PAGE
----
WHAT IS PEER CONFLICT?
Peer conflict refers to mutual disagreement or hostility between peers or peer groups. It is characterized as conflict between people of equal or similar power (friends); it occurs occasionally; it is unplanned; and it does not involve violence or result in serious harm. Perpetrators of peer conflict do not seek power or attention. However, peer conflict can escalate into violence.
WHAT IS THE ROLE OF PEER CONFLICT IN CHILDREN AND ADOLESCENTS DEVELOPMENT?
Peer relations during middle childhood and adolescence are an important part of children’s social and emotional development. Children and adolescents pick up essential social and communication skills from their peers as they move into late adolescence and early adulthood.
Peer conflict is not necessarily a bad thing; disagreement and conflict are a natural part of life, and children and adolescents need to develop skills to resolve disagreements. However, peer conflict can cause significant emotional and physical harm and can lead to aggressive behaviours when children and adolescents lack the social skills necessary to cope with their frustrations. Therefore, it is important for parents and educators to be able to identify peer conflict and aggressive behaviours, and to promote positive peer conflict resolution techniques for children and adolescents.
Traditionally, many adults have viewed conflicts between children as undesirable and have tried to prevent them or to intervene. Recent theory and research, however, suggest that peer conflict contributes to children's development. Educators are beginning to focus on helping children develop conflict resolution strategies by providing specific social skills that they can put in place instead of resolve conflicts through adult intervention (Ramsey, 1991). Parents too can focus on helping their children develop such skills and strategies.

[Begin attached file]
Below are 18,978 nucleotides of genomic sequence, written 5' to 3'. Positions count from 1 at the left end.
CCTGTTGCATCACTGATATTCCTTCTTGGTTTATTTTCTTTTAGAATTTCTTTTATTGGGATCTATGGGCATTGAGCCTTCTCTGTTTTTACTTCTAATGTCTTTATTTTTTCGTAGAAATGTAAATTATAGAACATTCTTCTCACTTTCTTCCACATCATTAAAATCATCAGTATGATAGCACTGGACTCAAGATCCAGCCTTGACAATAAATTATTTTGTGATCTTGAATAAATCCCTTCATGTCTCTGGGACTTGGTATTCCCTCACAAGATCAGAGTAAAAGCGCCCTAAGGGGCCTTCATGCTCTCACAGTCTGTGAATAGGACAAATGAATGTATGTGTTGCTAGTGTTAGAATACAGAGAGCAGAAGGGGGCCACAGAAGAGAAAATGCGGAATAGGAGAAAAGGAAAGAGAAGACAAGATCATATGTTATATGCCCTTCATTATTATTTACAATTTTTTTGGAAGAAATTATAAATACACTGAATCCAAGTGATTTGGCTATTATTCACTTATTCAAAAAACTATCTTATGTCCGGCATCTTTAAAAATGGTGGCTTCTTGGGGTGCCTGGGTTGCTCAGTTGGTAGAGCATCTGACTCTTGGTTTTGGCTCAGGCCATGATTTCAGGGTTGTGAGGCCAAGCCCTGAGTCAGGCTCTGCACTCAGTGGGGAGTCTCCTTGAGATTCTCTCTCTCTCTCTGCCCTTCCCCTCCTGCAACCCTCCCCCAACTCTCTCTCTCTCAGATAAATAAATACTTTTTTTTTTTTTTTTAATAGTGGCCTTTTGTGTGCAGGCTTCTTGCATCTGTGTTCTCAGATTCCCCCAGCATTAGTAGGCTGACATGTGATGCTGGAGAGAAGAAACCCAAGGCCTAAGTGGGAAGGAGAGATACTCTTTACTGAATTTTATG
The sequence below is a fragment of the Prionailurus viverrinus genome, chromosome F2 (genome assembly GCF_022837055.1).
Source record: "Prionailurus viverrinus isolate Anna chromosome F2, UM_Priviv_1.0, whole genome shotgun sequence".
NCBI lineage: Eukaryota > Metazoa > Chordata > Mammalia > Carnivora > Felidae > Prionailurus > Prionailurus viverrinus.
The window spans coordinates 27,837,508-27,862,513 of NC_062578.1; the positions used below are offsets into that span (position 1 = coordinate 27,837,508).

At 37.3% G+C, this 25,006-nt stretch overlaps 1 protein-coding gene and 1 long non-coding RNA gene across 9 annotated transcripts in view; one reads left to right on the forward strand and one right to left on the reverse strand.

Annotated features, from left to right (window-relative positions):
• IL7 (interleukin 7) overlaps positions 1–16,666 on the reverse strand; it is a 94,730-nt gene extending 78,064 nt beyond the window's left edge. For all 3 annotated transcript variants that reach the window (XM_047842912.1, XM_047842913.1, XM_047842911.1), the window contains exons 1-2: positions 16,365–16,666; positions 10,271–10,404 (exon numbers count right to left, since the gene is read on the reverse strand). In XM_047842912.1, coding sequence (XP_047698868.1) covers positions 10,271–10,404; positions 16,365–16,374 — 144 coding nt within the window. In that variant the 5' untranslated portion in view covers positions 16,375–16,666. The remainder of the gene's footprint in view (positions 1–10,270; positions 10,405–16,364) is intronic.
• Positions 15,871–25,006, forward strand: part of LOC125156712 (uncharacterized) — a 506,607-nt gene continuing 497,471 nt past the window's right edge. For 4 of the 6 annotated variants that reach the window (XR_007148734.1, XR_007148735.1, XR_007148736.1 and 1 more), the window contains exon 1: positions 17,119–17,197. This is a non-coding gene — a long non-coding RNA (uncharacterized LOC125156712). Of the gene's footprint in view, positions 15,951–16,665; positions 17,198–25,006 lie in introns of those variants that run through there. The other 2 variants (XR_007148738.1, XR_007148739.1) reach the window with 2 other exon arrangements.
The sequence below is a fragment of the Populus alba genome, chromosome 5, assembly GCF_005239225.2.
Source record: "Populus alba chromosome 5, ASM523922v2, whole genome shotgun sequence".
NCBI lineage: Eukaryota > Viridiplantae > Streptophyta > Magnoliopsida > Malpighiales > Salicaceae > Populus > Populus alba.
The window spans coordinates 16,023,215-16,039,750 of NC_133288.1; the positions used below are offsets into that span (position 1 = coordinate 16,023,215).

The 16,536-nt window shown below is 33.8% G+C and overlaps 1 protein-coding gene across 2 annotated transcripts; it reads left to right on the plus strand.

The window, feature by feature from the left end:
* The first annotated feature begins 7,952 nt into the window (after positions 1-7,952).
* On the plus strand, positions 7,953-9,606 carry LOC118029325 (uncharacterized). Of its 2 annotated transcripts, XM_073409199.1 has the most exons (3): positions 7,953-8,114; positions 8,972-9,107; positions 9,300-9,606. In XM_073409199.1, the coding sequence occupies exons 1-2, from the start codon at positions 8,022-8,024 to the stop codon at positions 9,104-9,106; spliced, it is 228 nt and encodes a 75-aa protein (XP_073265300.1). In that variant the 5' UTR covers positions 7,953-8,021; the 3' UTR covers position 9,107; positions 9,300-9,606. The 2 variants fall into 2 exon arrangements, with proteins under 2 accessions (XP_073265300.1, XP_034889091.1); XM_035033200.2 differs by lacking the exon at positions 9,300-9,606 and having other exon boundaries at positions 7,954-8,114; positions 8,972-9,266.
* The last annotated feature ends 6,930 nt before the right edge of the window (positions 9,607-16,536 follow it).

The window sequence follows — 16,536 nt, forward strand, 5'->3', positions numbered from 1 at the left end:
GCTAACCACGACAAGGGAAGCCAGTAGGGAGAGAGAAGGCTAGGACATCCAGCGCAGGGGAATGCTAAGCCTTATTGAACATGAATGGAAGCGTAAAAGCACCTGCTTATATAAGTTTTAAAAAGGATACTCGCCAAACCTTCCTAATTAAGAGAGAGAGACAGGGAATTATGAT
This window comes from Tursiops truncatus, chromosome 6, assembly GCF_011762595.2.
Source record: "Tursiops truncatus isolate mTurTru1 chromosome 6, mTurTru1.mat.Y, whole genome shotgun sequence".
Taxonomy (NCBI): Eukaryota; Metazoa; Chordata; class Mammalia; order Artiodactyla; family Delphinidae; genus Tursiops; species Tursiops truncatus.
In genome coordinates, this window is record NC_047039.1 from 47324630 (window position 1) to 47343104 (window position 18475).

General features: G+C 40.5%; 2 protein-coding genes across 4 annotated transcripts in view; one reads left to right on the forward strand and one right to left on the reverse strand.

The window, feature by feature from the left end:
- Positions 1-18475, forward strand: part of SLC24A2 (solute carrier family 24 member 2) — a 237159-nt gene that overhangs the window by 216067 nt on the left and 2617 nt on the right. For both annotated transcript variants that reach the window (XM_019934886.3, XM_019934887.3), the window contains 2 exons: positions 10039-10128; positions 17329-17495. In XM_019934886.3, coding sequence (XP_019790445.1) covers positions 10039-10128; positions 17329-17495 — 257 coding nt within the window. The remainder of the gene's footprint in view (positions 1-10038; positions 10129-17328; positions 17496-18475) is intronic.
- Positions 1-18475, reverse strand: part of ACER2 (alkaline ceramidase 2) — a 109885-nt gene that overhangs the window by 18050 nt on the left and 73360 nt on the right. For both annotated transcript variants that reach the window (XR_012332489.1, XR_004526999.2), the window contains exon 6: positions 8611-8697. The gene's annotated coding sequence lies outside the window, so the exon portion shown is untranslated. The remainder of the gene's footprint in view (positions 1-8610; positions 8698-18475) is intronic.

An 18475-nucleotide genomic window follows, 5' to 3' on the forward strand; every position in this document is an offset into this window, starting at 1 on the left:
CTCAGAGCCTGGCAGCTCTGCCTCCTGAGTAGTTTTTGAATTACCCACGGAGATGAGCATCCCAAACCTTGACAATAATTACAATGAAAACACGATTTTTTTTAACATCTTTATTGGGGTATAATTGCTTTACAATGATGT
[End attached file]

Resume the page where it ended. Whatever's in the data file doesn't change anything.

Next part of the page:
We must keep in mind that peer conflict contributes to children's development and represents an important form of social interaction. It is through conflicts that children and young people develop the necessary social and emotional skills to face future difficulties in adult life.
HOW THE PRESENCE OF AN ADULT IMPACTS PEER CONFLICT?
The presence of an adult changes the context of children's conflicts. Children take responsibility for their interactions and generate their own solutions more often when an adult is absent (Laursen & Hartup, 1989). Children's conflicts tend to be more aggressive when an adult is present (Killen & Turiel, 1991). When adults provide solutions, they sometimes make mistakes or are inconsistent or biased in the resolutions they impose. Such inconsistency and bias are especially true in parents' dealings with their own children's conflicts.
HOW CAN PARENTS AND EDUCATORS ADDRESS PEER CONFLICT?
Some relevant implications for adults can be drawn from research on peer conflict.
1. Adults need to be aware of children's intentions. Is this conflict one that the children are truly trying to resolve, or is it verbal play? Adults should help children make clear their own understanding of the conflict.
2. Children's ability to resolve conflicts increases as their verbal competence and ability to take other perspectives grow. If the children involved in a dispute are verbal and empathetic, adults should let them try to work things out themselves.
3. Adults' decisions to intervene should be made after they observe the issues of children's conflicts. Possession issues and name-calling generate less discussion than issues about facts or play decisions.
4. Children who explain their actions to each other are likely to create their own solutions. In conflicts characterized by physical strategies and simple verbal oppositions, adults should help children find more words to use.
5. Adults should note whether the children were playing together before the conflict. Prior interaction and friendship motivate children to resolve disputes on their own.
6. Adults can reduce the frustration of constant conflict by making play spaces accessible and providing ample materials for sharing.
7. Children often rely on adults, who are frequently happy to supply a "fair" solution. Adults should give children time to develop their own resolutions and allow them the choice of negotiating, changing the activity, dropping the issue, or creating new rules.
8. Many conflicts do not involve aggression, and children are frequently able to resolve their disputes. Adults should provide appropriate guidance, yet allow children to manage their own conflicts and resolutions.
- Wheeler, Edyth J.: Peer Conflicts in the Classroom. ERIC Digest. 1994
- Kathleen Sidorowicz, B.A. and Elizabeth C. Hair, Ph.D.: ASSESSING PEER CONFLICT AND AGGRESSIVE BEHAVIORS: A GUIDE FOR OUT-OF-SCHOOL TIME PROGRAM PRACTITIONERS. Child Trends, October 2009.